Philosophising about the 'S'-word: Watch… and learn
In the eighth episode of United States of Tara Season 2 (Showtime), Tara helps Lynda P. Frazier prepare a neighborhood art show. They will both expose their works on that occasion. During the last day of preparations, they start chatting about their kids and their exhaustment:
TARA: I guess it’s kind of fun to think about… Life without your kids… Life just for yourself.
LYNDA (Viola Davis, Murder): Then you realize that was the only thing holding the marriage together. You know when my kids were grown, my husband and I took one look at each other and went: “OKAY, NO MORE AUDIENCE! TIME TO CLOSE THE SHOW!”
Hannah Arendt magnificently tackles the subjet of private versus public in her essay Human Condition (1958). She writes that appearance, meaning what the others see and hear, is for us reality. “The greatest forces of intimate life – passions, thoughts, sensory pleasures – lead a vague existence as shadows as long as they are not transformed (…) into objects that are worthy of appearing in public. (…) It is the presence of the others who can see what we see and hear what we hear that will assure us of the reality of the world and of ourselves.”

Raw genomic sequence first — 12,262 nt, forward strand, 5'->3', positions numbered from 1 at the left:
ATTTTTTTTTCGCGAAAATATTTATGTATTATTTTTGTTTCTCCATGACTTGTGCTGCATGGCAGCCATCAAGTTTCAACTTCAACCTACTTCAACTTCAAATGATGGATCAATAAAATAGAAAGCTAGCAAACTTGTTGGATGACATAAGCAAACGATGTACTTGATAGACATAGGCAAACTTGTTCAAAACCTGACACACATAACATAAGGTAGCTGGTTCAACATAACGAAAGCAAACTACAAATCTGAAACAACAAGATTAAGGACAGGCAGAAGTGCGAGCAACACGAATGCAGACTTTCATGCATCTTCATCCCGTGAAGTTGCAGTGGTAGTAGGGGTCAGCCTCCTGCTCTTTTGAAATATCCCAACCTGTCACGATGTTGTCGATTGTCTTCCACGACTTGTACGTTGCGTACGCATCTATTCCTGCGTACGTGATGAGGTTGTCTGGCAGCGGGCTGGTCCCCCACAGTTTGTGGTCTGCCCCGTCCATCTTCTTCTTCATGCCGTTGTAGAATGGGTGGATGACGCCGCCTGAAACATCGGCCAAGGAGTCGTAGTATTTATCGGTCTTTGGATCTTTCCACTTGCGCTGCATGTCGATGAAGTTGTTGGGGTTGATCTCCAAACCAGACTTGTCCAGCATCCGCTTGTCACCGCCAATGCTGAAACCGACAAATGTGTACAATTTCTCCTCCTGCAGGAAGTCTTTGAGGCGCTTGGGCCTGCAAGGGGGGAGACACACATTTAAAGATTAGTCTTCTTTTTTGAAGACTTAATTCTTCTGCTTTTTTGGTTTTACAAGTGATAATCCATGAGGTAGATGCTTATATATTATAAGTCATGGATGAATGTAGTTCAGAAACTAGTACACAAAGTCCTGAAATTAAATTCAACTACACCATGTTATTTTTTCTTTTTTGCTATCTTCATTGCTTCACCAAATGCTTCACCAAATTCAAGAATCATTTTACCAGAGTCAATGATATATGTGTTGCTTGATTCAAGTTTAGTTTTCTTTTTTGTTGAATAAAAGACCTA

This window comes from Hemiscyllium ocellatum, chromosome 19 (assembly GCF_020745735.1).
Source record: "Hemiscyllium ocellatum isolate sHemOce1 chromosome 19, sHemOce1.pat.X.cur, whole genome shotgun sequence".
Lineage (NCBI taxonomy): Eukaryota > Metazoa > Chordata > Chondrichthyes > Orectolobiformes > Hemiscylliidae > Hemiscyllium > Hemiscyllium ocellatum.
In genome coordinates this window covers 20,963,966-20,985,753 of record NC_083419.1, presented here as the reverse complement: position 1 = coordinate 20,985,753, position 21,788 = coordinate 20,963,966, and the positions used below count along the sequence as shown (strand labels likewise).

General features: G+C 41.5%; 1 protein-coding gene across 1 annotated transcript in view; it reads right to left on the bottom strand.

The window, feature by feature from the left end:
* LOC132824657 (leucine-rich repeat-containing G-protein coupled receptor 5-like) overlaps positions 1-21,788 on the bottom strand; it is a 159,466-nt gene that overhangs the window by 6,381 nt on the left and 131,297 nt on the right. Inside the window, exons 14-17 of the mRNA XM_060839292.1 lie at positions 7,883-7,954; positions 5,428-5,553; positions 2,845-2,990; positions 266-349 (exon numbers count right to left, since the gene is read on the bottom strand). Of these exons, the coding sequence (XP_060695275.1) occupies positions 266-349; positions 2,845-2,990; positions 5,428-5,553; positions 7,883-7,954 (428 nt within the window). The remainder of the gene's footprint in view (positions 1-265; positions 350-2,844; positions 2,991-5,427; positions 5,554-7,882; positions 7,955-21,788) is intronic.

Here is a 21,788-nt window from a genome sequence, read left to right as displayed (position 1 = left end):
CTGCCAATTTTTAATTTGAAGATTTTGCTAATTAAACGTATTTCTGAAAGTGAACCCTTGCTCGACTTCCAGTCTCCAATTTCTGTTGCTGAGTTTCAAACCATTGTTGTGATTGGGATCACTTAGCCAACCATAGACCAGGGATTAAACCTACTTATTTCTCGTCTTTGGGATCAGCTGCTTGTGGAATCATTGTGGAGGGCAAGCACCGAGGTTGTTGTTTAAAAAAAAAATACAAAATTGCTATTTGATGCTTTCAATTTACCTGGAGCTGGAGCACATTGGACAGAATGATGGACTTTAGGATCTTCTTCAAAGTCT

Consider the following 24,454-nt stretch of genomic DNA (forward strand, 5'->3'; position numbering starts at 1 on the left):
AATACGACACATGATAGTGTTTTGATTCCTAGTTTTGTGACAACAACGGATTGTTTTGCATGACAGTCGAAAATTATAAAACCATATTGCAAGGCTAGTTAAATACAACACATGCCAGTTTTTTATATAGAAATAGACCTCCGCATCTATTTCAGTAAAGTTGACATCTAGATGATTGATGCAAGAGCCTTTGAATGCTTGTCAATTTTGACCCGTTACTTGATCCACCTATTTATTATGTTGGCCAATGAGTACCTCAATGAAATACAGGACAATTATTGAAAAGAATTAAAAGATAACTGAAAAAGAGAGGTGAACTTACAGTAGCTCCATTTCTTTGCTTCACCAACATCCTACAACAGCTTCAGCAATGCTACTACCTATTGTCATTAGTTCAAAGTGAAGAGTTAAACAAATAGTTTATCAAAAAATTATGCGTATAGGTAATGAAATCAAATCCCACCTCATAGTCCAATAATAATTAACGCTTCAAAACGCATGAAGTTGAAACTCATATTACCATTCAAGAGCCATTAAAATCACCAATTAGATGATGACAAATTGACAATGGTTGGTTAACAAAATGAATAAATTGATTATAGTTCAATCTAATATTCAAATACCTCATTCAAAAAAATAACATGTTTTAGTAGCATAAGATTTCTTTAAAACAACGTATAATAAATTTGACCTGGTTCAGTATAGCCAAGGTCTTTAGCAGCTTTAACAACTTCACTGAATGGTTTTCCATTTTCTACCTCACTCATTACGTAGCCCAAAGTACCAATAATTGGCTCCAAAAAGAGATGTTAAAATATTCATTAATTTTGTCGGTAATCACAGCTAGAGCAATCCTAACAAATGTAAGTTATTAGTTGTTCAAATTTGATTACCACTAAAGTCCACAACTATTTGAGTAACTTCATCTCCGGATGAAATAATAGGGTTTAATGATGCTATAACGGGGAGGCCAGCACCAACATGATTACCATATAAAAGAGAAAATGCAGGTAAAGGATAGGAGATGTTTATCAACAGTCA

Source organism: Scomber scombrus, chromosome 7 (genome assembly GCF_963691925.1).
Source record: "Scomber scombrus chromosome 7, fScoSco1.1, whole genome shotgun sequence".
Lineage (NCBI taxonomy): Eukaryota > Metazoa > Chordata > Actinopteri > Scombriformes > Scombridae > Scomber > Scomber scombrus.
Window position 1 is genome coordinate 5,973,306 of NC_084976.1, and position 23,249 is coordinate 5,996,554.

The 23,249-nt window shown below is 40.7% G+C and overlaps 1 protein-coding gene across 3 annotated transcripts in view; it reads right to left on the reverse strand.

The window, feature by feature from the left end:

However, “there are very important things that can only subsist in the private domain. For instance, love, unlike friendship, dies, or rather passes away, as soon as we display it. (“Do not talk about your love. About love that can never be talked about…”) Basically foreign to the world, love can only lie and become perverted when we use it for political ends.”
At the very beginning, love is like a secret disease that we keep in our hearts without telling anyone. There are no words to put it, we do not want anyone to see it, it makes us happy and sad at the same time. Then we start sharing it with the loved one, who now knows how we feel for them. But do they? Did we manage to put into words that unspeakable tsunami that invades us, body and soul? Are the words we express, the rings we exchange, a reliable testimony of the feelings inside? Do we need a public to assure us that those feelings are real? Do we need it too to let us know that love is gone? Or are we the first to know?